9 questions about 2020’s record-breaking early vote, answered How many people have already voted? And what does that tell us about the election?The early vote in 2020 has already far surpassed the total early vote in 2016. The early vote surge indicates turnout in 2020 could be the highest in a century, at around 65 percent of the voting-eligible population, or about 150 million voters.

The only way to break this corrupt scheme is with a popular backlash that overruns the voter-suppression roadblocks.

The Republicans’ legal effort is, the Campaign Legal Center noticed, a cut-and-paste job using the same false claims of widespread voter fraud, coast to coast. The fraud claims almost always fail, but Republican-appointed judges frequently find justification to strike down attempts to allow people to vote safely during the pandemic.

These people told us in 2016 why they voted for Trump. Here’s how they’re voting in 2020.

Even as Republicans were celebrating the confirmation of Justice Amy Coney Barrett on Monday — eight days before Election Day and after some 70 million had already voted — the Supreme Court sided with the Republican Party in saying that Wisconsin could not count ballots received after Election Day even if they were postmarked before. Never mind that Trump’s man running the Postal Service, a GOP megadonor, has sabotaged postal operations for that very reason.

Millions of Americans are voting for the first time this year, and it's not just young people

  Millions of Americans are voting for the first time this year, and it's not just young people This year's election is seeing a surge in first-time voters. And it's not just young people.Last week, the Indiana resident voted for the first time.

Days earlier, the Supreme Court’s Republican-appointed majority agreed with Republican officials in declaring that Alabama can eliminate the practice of curbside voting for people with disabilities and others vulnerable to covid-19 — even though state law does not forbid such a practice.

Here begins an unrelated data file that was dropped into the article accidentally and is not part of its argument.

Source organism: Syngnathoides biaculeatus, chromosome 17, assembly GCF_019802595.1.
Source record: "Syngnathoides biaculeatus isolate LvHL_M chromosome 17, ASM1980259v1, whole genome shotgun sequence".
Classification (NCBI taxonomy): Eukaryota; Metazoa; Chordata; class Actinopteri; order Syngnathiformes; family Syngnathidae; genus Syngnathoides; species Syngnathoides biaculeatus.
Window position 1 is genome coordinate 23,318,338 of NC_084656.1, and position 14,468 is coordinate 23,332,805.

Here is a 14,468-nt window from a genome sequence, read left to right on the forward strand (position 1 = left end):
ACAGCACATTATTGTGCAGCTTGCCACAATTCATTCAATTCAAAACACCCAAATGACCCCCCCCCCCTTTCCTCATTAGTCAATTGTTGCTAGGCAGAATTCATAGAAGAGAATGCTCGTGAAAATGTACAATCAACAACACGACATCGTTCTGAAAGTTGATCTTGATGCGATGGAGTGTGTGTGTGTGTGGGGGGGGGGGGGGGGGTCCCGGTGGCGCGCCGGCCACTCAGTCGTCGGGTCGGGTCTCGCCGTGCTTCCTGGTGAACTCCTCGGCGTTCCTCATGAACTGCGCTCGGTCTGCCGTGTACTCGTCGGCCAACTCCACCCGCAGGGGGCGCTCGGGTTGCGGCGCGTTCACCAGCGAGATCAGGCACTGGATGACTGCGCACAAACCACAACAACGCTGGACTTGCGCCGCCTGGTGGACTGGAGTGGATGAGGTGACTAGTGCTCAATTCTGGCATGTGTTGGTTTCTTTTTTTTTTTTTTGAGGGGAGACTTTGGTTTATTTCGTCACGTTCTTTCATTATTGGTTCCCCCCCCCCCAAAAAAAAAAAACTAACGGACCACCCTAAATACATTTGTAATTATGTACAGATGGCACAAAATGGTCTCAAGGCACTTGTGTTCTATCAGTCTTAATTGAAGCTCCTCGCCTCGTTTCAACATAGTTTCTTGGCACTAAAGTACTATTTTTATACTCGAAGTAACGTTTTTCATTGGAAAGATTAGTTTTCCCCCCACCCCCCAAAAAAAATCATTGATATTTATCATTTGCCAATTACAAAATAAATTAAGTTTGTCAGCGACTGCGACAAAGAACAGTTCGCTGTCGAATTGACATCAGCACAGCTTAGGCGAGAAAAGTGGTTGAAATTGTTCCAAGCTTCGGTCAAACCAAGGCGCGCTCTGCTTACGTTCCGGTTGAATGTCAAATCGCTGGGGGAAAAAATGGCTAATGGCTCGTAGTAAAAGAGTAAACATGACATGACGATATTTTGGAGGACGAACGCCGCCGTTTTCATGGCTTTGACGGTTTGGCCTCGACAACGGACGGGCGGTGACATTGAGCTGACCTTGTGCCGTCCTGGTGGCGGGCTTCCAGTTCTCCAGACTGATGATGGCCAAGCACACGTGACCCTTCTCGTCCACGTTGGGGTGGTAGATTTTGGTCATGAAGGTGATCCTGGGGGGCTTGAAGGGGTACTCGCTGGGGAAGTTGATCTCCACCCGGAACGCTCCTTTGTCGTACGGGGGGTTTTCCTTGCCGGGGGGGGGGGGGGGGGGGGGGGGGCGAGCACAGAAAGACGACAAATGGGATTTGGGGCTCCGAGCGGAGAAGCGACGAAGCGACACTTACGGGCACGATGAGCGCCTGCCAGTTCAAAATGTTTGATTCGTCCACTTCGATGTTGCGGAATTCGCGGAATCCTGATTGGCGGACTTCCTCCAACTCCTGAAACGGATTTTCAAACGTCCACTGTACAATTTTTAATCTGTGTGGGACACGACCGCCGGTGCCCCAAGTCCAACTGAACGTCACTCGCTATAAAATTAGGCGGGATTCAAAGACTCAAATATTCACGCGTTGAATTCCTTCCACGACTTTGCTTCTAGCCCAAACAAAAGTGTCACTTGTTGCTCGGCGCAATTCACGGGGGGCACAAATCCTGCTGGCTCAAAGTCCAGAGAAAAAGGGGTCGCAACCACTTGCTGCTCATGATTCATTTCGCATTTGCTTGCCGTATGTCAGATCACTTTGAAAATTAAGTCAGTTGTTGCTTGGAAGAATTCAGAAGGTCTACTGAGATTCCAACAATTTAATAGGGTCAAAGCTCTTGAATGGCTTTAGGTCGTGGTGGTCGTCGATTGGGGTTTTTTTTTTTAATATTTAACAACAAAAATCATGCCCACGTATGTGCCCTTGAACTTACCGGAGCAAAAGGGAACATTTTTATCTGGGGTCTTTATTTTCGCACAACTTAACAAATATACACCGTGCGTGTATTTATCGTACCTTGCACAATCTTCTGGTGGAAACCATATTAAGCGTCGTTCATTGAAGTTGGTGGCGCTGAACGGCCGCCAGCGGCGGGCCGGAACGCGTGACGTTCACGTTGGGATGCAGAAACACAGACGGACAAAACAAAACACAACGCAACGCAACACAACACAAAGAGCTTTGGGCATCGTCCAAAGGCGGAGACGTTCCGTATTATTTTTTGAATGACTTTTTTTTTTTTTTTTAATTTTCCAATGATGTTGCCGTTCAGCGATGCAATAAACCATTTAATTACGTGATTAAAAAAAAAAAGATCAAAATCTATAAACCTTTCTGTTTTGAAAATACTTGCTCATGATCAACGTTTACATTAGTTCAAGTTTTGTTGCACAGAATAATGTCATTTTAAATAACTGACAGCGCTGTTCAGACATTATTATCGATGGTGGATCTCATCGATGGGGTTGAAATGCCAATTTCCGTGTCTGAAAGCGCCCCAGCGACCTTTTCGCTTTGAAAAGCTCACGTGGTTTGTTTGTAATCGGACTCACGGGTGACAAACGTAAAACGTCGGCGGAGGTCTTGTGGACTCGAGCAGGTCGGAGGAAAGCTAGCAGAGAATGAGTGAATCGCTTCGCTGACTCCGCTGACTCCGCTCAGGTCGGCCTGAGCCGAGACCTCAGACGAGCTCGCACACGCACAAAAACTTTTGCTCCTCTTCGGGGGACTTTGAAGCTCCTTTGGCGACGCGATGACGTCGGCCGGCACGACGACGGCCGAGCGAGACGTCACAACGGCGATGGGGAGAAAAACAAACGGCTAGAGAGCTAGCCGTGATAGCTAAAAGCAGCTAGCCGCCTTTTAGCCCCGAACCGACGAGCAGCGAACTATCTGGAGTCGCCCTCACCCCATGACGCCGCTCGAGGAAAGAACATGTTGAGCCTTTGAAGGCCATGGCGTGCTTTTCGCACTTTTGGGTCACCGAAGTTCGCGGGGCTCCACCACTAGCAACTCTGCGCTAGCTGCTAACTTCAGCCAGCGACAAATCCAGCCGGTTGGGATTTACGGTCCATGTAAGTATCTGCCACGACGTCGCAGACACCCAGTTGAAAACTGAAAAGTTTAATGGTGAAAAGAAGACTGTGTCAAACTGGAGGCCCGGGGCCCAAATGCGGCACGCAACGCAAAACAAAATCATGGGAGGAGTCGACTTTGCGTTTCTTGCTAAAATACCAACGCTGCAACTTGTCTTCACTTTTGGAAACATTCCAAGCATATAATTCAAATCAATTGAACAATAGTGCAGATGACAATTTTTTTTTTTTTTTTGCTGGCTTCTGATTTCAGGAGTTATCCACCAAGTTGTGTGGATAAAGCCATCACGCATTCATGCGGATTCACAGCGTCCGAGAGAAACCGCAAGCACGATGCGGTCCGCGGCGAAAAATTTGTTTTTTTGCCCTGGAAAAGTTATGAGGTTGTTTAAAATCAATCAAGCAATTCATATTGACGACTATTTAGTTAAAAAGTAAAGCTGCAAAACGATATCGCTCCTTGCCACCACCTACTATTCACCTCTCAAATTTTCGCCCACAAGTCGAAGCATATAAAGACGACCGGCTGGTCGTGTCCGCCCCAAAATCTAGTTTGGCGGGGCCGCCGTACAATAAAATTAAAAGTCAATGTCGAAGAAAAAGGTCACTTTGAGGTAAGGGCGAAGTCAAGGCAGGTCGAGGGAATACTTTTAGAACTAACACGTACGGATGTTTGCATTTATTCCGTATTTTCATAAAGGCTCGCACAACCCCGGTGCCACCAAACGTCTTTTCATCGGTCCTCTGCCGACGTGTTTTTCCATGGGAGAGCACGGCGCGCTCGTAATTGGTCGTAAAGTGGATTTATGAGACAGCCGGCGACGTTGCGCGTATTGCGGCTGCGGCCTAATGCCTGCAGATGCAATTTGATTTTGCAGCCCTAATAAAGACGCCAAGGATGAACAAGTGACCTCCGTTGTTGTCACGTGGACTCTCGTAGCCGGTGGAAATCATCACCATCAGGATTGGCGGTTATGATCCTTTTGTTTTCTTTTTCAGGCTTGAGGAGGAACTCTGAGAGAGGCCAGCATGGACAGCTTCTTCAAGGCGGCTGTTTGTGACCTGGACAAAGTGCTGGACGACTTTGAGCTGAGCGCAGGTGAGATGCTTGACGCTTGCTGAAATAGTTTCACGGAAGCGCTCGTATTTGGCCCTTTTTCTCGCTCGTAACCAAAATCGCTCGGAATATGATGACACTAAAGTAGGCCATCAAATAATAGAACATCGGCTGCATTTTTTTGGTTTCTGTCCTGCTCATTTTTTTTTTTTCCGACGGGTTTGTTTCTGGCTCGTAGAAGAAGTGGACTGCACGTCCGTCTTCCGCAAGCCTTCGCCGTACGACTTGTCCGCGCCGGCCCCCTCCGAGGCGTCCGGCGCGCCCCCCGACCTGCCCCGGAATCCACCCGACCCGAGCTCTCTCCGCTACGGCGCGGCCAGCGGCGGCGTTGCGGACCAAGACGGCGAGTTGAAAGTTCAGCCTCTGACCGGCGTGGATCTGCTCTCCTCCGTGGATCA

A few days before the Alabama decision, the Supreme Court said it would quickly consider the Trump administration’s proposal to exclude undocumented immigrants from the census — thereby suppressing the count in Democratic, urban areas — rather than let stand an appellate decision rejecting the proposal.

A few days before that, the Supreme Court allowed the Trump administration to end the census count immediately, despite evidence that this would lead to an undercount of minority groups.

Days before that, the court sided with South Carolina Republicans in saying mail-in ballots must be signed by a witness.

The high court, in rejecting a Democratic request to let stand an appellate court decision aimed at protecting minority voters in Arizona from intimidation and disenfranchisement, also said it will examine that ruling.

Survey: Nearly 2 out of 3 voters will cast their ballots early in-person or by mail, not on Election Day